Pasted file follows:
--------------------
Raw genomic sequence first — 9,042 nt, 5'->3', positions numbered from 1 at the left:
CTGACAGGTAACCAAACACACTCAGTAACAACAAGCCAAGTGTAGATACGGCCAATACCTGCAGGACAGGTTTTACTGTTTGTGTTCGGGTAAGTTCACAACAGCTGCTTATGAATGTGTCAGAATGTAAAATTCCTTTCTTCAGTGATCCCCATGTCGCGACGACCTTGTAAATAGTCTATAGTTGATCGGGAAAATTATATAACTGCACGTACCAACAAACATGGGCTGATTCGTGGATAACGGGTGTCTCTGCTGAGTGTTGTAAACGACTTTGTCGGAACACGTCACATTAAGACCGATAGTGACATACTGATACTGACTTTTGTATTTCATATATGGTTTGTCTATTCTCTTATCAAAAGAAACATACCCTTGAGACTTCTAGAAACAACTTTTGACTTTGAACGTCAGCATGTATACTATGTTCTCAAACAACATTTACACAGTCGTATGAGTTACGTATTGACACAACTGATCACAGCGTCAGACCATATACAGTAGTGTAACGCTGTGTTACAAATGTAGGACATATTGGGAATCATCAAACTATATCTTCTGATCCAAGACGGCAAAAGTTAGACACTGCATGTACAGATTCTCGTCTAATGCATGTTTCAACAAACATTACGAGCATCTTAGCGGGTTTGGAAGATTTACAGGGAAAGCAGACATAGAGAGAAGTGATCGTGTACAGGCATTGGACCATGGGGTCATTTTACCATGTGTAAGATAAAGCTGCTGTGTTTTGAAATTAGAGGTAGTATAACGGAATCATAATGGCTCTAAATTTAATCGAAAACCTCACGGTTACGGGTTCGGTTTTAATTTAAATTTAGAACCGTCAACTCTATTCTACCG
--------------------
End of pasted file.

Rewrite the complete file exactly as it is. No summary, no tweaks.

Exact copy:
Raw genomic sequence first — 9,042 nt, 5'->3', positions numbered from 1 at the left:
CTGACAGGTAACCAAACACACTCAGTAACAACAAGCCAAGTGTAGATACGGCCAATACCTGCAGGACAGGTTTTACTGTTTGTGTTCGGGTAAGTTCACAACAGCTGCTTATGAATGTGTCAGAATGTAAAATTCCTTTCTTCAGTGATCCCCATGTCGCGACGACCTTGTAAATAGTCTATAGTTGATCGGGAAAATTATATAACTGCACGTACCAACAAACATGGGCTGATTCGTGGATAACGGGTGTCTCTGCTGAGTGTTGTAAACGACTTTGTCGGAACACGTCACATTAAGACCGATAGTGACATACTGATACTGACTTTTGTATTTCATATATGGTTTGTCTATTCTCTTATCAAAAGAAACATACCCTTGAGACTTCTAGAAACAACTTTTGACTTTGAACGTCAGCATGTATACTATGTTCTCAAACAACATTTACACAGTCGTATGAGTTACGTATTGACACAACTGATCACAGCGTCAGACCATATACAGTAGTGTAACGCTGTGTTACAAATGTAGGACATATTGGGAATCATCAAACTATATCTTCTGATCCAAGACGGCAAAAGTTAGACACTGCATGTACAGATTCTCGTCTAATGCATGTTTCAACAAACATTACGAGCATCTTAGCGGGTTTGGAAGATTTACAGGGAAAGCAGACATAGAGAGAAGTGATCGTGTACAGGCATTGGACCATGGGGTCATTTTACCATGTGTAAGATAAAGCTGCTGTGTTTTGAAATTAGAGGTAGTATAACGGAATCATAATGGCTCTAAATTTAATCGAAAACCTCACGGTTACGGGTTCGGTTTTAATTTAAATTTAGAACCGTCAACTCTATTCTACCG